Learning Outcomes

After completing this exercise, you will be able to:

  • Create a Sample Folder
  • View Default Share Permissions on the New Folder
  • Configure Share Permissions
  • Configure Advanced Share Permissions
  • Assign Remote Access Permissions
  • Determine Effective Permissions
  • Exploring a Shared folder and its Permissions

Exercise 2 - Effective Permissions

In corporate environments, a user will be accessing files and folders found in network servers. Network administrators apply security on the server’s file system to prevent unauthorized access to proprietary data. What the user can do with the folders and files is determined by the set of rules or permissions assigned to them.

Learning Outcomes

After completing this exercise, you will be able to:

  • Exploring a Shared folder and its Permissions

Exercise 3 - Using Run As Feature

The Windows operating system has different types of users. When a user is created, it can be created as a standard user or an administrator of the local system. The standard user does not have any system configuration capabilities, such as accessing the disks on the local system or installing a program. The administrator has complete control of the local system. The administrator can make various configuration changes, such as access the disks.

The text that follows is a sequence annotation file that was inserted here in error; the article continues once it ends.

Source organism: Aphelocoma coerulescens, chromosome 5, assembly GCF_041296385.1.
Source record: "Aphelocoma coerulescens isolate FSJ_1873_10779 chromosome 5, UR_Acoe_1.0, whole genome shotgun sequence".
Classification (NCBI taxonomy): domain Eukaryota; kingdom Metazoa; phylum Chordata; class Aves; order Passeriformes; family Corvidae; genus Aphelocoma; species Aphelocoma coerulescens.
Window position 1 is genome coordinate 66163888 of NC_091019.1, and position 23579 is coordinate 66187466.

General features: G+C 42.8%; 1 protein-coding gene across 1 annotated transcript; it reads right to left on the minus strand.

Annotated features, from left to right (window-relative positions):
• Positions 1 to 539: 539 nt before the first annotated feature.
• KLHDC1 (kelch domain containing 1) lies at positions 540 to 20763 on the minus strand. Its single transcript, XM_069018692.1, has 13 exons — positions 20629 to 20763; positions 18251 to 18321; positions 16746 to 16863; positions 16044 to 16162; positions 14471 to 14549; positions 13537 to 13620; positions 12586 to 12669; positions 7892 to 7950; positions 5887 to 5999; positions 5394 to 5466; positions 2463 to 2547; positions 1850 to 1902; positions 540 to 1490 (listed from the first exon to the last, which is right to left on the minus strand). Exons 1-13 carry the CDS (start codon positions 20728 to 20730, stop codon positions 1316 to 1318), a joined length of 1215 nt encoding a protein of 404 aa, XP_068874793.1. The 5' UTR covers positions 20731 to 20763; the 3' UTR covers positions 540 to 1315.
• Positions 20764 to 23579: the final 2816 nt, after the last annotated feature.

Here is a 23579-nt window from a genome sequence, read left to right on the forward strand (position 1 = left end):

Individual users can be added to different groups. Some of the key groups are:

  • Administrators: Users in this group have complete control of the system.
  • Power Users: In the recent versions of Windows, Power Users are more like the Users. They are included for backward combability purposes.
  • Users: By default, all users created on the system are added to this group. They do not have the capability to make any system configuration changes but can run applications. These are also known as standard users.
  • Guests: Users in this group have the same capability, but the Guest account has restricted capability than a normal user.
  • Remote Desktop Users: Users in this group can access the system from a remote system. By default, the administrator has remote access to the system.